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Thursday, January 29, 2009
As reported on The Chronicle of Higher Education news blog, Judge Karen Flowers of Lancaster County court ruled against Nebraskans United, a group that led opposition to the measure, in a lawsuit alleging improprieties in how signatures were gathered to get it on the ballot. She held that, contrary to Nebraskans United’s claims, “the facts do not support a finding that there was any pervasive pattern and practice of fraud, misinterpretation, or deception” in the petition-gathering process.
The Nebraska measure was approved by 58 percent of the state's voters in the November election.
Sunday, January 25, 2009
The researchers behind the study--Caroline M. Hoxby, a professor of economics at Stanford University, and Christopher N. Avery, a professor of public policy at Harvard University--based their analysis on five years of data on SAT-takers, as well other information that enabled them to roughly ascertain students' incomes. In one typical year, they found, about 21,000 students from low-income families achieved at high enough levels to gain admission to a college classified as selective, but fewer than 40 percent applied to one.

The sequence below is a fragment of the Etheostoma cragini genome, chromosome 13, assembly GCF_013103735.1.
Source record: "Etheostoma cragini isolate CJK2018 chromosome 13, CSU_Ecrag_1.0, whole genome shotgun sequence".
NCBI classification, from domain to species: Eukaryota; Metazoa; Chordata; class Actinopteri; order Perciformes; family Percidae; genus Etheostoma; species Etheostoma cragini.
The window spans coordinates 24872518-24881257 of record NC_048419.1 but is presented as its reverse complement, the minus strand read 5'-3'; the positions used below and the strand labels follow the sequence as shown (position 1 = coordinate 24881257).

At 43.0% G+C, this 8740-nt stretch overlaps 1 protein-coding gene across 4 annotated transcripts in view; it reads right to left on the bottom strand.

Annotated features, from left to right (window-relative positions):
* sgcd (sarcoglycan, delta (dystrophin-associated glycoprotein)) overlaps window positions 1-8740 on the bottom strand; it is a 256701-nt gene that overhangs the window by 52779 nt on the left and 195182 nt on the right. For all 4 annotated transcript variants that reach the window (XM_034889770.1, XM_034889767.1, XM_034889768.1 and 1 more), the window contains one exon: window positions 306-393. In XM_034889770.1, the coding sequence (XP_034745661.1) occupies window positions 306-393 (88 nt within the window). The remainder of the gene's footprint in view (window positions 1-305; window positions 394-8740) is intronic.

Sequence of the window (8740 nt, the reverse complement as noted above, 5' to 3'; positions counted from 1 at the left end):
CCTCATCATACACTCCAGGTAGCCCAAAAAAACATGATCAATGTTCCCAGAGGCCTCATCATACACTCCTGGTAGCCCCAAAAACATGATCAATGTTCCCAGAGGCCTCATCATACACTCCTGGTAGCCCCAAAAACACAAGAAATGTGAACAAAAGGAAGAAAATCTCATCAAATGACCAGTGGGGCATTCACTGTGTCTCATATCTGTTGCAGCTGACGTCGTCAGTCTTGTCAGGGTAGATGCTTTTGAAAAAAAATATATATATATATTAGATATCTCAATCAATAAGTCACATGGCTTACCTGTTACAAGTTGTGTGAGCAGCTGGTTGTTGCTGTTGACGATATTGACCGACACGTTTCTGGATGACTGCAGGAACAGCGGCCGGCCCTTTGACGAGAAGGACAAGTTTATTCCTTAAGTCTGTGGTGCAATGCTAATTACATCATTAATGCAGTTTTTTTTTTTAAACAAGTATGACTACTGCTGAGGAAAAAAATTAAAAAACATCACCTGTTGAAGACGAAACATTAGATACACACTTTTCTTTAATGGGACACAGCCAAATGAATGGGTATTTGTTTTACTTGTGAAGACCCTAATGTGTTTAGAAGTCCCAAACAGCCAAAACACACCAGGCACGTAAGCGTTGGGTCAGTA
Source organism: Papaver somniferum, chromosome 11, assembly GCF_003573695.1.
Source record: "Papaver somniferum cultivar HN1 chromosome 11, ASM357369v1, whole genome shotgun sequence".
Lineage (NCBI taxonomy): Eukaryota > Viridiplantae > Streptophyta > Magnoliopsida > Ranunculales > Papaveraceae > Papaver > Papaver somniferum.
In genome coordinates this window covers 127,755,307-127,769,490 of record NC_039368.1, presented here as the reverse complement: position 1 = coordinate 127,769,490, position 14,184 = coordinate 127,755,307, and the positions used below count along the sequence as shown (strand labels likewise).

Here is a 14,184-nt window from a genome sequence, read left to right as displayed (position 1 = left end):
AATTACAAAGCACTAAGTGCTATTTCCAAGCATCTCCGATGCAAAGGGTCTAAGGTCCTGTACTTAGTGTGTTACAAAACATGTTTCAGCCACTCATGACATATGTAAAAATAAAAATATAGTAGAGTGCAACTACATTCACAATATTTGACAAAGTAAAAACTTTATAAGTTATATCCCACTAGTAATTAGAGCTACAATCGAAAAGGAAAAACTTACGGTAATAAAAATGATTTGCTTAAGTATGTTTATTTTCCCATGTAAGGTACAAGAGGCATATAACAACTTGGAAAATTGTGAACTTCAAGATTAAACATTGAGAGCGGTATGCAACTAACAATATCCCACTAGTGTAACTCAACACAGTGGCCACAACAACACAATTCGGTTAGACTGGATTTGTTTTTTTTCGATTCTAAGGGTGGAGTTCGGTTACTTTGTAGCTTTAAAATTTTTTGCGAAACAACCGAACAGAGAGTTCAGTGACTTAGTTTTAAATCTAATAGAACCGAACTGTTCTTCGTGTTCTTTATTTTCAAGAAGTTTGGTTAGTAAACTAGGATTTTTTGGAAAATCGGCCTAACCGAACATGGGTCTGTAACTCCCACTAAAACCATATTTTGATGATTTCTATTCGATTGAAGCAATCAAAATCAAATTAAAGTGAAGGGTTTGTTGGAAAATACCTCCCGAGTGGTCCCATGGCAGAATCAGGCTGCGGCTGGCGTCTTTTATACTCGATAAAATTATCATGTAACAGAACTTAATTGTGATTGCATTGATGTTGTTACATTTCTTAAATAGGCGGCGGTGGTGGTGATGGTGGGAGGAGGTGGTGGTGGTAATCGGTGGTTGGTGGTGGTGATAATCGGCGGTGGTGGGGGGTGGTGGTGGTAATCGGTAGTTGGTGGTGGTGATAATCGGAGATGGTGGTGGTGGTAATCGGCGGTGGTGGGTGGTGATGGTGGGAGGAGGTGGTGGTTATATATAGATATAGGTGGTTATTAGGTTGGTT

The researchers are tentatively pointing a finger at geography as one of the major forces holding students back. They have found indications that the high-achieving, low-income students least likely to apply to selective colleges are those living in small towns and rural areas where their families, teachers, and counselors are less likely to have easy access to information about selective colleges.
Monday, January 5, 2009
As summarized in a posting on the Chronicle of Higher Education news blog, the article notes that the majority opinion in the Supreme Court’s 2003 ruling in Grutter v. Bollinger, involving the University of Michigan’s law school, held that colleges must first give “serious, good-faith consideration” to “workable, race-neutral” alternatives to achieving diversity if their race-conscious admissions policies are to be considered narrowly tailored to promoting a compelling government interest.
But colleges have received little or no guidance from the courts or federal government on how to meet such a requirement, and as a result they “appear to be floundering,” the article says.
The authors are George R. LaNoue, a professor of political science and public policy at the University of Maryland-Baltimore County, and Kenneth L. Marcus, a visiting professor at the City University of New York’s Baruch College who served as staff director of the U.S. Commission on Civil Rights from 2004 until this year and as a top lawyer in the Education Department’s Office for Civil Rights before that. —Peter Schmidt